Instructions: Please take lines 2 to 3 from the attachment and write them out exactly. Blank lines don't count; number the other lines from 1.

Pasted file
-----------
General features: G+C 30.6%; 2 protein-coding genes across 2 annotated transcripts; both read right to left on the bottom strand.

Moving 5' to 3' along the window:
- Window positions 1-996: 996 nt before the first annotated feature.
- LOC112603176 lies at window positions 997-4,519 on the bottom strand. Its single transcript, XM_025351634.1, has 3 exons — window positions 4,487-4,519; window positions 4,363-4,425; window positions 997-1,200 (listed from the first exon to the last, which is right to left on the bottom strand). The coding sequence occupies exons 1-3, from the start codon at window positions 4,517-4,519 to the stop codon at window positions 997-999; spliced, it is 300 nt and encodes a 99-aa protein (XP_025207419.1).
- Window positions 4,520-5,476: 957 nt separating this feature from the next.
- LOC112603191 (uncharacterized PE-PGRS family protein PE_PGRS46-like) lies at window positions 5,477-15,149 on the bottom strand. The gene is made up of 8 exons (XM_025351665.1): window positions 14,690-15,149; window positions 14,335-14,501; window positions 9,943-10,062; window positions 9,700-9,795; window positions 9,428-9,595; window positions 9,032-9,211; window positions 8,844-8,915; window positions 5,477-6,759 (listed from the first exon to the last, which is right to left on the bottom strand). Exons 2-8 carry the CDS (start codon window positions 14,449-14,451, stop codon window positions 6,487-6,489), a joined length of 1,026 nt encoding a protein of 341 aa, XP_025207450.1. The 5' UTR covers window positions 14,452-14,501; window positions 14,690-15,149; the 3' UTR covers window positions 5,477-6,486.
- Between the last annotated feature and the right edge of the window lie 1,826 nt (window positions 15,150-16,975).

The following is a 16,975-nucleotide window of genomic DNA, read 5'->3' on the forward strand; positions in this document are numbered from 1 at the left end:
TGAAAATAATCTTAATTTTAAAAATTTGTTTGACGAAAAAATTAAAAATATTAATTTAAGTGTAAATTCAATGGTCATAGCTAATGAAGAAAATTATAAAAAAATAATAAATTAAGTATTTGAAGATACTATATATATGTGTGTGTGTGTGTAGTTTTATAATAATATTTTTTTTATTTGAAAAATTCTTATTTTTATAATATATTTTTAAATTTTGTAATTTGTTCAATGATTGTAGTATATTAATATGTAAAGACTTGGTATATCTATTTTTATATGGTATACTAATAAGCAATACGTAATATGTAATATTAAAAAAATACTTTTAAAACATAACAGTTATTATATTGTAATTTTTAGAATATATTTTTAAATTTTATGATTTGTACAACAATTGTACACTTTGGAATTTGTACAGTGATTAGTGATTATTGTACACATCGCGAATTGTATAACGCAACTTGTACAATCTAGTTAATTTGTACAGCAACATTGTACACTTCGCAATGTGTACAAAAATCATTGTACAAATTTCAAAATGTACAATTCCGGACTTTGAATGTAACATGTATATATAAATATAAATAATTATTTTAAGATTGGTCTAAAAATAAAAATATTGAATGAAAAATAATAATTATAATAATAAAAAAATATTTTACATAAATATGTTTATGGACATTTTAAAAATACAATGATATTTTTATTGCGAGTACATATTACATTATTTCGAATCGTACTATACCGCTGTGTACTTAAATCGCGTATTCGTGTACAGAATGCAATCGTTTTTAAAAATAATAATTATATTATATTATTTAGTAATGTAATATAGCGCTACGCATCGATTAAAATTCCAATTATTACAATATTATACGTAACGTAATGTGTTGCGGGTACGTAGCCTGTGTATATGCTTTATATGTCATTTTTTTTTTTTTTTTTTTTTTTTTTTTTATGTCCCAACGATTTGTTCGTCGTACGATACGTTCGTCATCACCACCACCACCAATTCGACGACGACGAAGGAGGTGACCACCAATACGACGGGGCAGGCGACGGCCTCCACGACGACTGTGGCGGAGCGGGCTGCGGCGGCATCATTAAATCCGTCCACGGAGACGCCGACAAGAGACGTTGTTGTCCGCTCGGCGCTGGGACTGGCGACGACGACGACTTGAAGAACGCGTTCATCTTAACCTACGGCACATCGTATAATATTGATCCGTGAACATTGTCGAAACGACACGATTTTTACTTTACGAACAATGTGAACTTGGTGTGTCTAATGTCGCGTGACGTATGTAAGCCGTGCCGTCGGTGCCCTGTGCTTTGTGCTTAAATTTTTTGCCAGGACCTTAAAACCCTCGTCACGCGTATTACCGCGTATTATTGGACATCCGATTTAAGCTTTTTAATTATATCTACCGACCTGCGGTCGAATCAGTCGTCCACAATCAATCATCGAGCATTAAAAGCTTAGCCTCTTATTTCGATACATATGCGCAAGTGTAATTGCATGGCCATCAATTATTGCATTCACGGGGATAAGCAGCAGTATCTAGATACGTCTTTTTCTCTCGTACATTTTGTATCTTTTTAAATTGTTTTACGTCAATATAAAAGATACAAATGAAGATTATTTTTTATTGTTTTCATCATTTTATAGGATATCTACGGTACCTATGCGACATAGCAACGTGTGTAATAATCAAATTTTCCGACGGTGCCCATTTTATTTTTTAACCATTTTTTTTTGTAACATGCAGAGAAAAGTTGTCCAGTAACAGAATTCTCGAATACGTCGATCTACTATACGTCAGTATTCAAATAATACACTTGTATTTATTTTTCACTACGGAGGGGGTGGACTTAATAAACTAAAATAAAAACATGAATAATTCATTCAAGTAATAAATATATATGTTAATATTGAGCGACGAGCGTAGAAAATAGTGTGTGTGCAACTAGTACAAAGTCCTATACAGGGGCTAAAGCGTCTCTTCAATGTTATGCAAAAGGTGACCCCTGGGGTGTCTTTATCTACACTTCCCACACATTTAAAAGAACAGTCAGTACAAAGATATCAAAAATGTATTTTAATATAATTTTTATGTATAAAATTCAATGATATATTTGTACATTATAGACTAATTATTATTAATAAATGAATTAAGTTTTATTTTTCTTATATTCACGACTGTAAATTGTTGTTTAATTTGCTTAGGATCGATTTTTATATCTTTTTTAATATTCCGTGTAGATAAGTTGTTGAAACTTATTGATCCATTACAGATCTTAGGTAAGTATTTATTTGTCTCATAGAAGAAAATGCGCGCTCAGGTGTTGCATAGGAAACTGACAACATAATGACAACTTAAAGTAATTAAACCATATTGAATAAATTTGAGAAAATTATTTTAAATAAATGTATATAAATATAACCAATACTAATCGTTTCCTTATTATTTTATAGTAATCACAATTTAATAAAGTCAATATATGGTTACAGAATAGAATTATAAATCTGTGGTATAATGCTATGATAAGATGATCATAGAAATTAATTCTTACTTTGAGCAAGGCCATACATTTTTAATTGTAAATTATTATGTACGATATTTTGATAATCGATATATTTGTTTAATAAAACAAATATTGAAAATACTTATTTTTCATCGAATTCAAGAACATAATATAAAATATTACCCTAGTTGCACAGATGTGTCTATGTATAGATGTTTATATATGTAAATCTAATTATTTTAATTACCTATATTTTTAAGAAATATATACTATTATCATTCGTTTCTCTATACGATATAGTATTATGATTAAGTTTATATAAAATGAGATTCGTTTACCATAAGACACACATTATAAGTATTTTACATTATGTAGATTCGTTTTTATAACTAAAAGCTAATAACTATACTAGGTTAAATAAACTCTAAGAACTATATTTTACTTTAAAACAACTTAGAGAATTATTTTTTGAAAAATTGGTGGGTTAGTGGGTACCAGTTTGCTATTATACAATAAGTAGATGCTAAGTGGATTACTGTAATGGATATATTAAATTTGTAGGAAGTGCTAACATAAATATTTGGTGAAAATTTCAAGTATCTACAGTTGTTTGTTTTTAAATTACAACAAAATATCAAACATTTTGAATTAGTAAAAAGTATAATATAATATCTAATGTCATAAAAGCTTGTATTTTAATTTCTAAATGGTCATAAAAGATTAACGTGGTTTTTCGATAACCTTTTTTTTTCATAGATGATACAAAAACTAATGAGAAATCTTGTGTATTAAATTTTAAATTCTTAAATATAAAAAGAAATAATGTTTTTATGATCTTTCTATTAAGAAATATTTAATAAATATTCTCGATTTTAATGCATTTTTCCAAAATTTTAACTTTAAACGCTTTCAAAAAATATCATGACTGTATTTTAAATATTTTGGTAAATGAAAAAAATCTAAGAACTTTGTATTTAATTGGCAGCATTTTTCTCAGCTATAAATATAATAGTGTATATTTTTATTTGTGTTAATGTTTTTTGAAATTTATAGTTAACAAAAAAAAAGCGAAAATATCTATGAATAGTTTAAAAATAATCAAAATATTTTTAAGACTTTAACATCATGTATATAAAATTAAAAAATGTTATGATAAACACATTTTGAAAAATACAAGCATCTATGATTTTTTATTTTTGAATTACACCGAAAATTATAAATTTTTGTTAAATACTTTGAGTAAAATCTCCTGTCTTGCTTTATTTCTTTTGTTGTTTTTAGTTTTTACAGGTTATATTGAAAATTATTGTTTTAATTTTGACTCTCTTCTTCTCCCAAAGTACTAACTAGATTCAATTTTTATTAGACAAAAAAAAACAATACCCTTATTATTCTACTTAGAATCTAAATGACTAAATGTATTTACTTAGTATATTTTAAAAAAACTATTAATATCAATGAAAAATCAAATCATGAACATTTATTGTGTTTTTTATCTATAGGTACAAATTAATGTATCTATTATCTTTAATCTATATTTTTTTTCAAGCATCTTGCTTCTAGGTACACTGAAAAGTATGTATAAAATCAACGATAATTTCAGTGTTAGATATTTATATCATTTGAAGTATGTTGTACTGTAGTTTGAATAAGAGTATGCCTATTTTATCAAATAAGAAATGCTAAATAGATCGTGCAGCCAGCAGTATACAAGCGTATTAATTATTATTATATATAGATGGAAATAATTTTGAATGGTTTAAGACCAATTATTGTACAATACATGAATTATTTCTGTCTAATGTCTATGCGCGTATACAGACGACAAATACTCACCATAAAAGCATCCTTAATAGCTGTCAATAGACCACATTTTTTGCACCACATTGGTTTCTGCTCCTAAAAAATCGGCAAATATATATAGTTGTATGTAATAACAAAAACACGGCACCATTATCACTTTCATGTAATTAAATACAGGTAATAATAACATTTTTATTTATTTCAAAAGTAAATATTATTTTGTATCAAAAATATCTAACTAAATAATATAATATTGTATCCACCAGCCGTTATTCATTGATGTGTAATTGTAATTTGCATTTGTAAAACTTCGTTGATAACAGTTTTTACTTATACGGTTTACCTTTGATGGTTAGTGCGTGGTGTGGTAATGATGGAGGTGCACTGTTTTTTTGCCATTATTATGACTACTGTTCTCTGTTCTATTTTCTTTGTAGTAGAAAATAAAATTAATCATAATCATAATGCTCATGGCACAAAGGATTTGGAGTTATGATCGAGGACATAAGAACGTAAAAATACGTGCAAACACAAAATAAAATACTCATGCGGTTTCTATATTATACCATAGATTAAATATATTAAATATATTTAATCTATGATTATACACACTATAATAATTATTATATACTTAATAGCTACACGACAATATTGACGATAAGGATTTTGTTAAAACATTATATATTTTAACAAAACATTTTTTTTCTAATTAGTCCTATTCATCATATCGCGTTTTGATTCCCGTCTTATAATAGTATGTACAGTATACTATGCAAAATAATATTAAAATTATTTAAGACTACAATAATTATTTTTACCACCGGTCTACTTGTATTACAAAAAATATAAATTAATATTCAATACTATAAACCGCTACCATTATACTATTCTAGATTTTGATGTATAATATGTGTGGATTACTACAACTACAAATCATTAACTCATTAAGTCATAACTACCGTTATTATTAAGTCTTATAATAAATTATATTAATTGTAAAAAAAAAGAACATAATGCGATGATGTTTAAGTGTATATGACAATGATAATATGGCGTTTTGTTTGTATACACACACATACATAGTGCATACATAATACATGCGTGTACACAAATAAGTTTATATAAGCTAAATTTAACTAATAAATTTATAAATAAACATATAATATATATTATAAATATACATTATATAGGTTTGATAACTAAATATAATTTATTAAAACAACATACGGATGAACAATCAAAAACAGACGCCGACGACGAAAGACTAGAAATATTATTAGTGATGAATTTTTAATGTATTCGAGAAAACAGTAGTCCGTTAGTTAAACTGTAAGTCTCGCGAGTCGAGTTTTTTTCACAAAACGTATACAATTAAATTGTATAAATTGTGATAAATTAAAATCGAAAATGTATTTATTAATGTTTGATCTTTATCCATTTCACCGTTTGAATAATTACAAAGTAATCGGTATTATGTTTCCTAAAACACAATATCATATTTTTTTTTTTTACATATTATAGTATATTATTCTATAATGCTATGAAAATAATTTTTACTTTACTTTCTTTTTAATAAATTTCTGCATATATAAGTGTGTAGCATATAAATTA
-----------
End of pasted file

Moving 5' to 3' along the window:
- Window positions 1-996: 996 nt before the first annotated feature.